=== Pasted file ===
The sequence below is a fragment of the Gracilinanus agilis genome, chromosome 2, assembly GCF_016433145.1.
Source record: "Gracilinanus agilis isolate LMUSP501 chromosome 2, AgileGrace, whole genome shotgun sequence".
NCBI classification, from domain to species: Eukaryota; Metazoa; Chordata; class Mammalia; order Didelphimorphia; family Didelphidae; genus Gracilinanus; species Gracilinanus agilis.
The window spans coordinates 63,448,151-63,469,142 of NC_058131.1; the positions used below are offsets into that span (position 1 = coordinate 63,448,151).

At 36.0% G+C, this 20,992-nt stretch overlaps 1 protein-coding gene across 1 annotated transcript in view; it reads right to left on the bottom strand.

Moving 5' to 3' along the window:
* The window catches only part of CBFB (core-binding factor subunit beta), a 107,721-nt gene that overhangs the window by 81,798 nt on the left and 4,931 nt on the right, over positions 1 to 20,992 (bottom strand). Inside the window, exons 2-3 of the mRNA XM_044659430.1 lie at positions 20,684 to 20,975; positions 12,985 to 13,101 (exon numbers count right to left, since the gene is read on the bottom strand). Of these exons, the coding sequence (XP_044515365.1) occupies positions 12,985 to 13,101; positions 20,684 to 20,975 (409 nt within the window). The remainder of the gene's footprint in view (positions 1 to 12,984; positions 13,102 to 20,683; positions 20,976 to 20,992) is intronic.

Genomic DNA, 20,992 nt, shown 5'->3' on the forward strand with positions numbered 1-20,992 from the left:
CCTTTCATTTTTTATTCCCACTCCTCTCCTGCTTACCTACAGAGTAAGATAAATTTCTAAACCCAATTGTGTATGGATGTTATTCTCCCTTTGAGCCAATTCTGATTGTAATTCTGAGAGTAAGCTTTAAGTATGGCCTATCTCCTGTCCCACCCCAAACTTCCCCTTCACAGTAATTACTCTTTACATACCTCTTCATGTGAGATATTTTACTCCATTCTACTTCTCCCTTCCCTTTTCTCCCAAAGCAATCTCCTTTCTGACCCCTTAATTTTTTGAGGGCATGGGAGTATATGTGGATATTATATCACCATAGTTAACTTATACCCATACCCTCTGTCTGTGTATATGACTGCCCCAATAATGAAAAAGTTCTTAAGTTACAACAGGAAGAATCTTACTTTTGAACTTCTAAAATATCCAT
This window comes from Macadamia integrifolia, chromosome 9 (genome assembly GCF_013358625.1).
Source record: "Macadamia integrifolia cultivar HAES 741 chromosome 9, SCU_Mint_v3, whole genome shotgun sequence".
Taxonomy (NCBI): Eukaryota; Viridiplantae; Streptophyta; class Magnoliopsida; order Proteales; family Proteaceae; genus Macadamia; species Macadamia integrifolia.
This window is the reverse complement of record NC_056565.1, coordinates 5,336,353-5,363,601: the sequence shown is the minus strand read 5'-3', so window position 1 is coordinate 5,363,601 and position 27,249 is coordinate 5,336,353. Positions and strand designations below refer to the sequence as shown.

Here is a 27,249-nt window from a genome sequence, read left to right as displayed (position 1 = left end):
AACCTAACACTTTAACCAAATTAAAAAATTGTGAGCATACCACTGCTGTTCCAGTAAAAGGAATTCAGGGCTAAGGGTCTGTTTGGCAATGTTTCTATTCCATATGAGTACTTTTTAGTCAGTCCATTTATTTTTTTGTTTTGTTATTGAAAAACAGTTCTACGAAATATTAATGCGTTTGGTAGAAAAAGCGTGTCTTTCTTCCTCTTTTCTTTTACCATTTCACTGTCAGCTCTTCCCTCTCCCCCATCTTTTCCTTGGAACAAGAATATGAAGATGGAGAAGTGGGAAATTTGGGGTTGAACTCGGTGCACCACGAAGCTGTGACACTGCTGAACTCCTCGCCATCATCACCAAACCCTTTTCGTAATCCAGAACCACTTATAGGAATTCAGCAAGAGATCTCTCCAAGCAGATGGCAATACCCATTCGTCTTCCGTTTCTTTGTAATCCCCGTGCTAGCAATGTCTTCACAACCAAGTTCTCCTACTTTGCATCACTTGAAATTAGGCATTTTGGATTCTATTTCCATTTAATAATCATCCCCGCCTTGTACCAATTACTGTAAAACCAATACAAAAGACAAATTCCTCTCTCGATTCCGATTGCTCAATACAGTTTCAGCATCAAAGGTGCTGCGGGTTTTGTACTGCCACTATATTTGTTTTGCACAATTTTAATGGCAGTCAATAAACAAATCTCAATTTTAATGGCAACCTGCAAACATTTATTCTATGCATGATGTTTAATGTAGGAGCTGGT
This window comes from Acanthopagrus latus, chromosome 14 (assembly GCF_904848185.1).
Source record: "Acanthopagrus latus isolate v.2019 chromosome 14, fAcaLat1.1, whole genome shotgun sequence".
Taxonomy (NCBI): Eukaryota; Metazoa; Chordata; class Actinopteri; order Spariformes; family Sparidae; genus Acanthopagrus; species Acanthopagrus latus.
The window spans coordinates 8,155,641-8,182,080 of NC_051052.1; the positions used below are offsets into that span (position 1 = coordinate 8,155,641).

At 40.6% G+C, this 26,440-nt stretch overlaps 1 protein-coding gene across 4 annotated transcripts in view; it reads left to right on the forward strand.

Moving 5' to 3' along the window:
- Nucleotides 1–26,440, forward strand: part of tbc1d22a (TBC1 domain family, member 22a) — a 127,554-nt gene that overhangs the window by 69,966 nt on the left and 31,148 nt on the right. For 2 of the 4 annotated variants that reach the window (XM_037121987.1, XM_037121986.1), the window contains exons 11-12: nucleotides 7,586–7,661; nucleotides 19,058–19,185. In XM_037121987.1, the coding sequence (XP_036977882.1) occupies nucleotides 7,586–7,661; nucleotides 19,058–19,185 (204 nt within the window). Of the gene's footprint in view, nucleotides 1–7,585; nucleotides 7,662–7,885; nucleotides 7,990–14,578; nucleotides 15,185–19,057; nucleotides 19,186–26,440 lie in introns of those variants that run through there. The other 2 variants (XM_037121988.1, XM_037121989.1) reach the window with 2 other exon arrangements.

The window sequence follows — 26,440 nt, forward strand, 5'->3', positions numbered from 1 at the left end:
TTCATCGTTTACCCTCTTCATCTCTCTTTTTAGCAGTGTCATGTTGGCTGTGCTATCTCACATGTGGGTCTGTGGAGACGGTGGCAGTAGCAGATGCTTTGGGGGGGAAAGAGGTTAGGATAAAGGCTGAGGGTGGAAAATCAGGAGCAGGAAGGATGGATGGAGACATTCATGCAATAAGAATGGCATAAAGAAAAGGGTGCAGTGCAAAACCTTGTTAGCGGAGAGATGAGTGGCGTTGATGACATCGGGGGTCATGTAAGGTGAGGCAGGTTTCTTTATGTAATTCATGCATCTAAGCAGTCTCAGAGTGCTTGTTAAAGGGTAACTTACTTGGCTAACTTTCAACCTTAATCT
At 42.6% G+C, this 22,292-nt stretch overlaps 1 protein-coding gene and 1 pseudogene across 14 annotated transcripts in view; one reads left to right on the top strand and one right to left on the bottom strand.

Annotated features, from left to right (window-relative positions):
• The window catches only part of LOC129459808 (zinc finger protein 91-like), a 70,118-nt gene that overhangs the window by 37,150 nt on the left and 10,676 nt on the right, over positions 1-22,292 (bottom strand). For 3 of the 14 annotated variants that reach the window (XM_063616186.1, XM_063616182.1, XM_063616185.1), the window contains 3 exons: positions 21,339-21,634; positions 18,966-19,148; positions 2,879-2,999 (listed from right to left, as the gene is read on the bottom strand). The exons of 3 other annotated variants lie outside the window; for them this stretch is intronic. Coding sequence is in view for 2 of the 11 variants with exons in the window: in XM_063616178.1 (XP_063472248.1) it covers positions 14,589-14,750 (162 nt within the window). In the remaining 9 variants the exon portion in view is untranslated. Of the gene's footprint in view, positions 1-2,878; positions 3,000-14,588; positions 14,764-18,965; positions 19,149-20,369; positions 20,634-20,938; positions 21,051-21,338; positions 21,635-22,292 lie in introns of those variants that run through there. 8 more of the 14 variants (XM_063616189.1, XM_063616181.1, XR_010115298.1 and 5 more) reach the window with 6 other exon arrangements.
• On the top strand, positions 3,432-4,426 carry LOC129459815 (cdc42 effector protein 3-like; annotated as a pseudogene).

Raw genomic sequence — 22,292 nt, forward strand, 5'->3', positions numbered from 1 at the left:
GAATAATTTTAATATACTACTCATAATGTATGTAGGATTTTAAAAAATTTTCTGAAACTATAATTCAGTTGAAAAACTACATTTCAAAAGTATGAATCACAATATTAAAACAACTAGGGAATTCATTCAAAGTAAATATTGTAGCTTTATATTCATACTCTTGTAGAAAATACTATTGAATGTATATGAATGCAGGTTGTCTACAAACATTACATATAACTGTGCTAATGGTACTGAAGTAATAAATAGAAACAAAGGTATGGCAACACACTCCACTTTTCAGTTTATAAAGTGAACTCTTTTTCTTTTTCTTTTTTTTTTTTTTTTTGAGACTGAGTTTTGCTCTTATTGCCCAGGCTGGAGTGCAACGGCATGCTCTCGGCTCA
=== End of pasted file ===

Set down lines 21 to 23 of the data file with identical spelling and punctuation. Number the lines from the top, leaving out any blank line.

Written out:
Moving 5' to 3' along the window:
- Nucleotides 1–26,440, forward strand: part of tbc1d22a (TBC1 domain family, member 22a) — a 127,554-nt gene that overhangs the window by 69,966 nt on the left and 31,148 nt on the right. For 2 of the 4 annotated variants that reach the window (XM_037121987.1, XM_037121986.1), the window contains exons 11-12: nucleotides 7,586–7,661; nucleotides 19,058–19,185. In XM_037121987.1, the coding sequence (XP_036977882.1) occupies nucleotides 7,586–7,661; nucleotides 19,058–19,185 (204 nt within the window). Of the gene's footprint in view, nucleotides 1–7,585; nucleotides 7,662–7,885; nucleotides 7,990–14,578; nucleotides 15,185–19,057; nucleotides 19,186–26,440 lie in introns of those variants that run through there. The other 2 variants (XM_037121988.1, XM_037121989.1) reach the window with 2 other exon arrangements.

The window sequence follows — 26,440 nt, forward strand, 5'->3', positions numbered from 1 at the left end: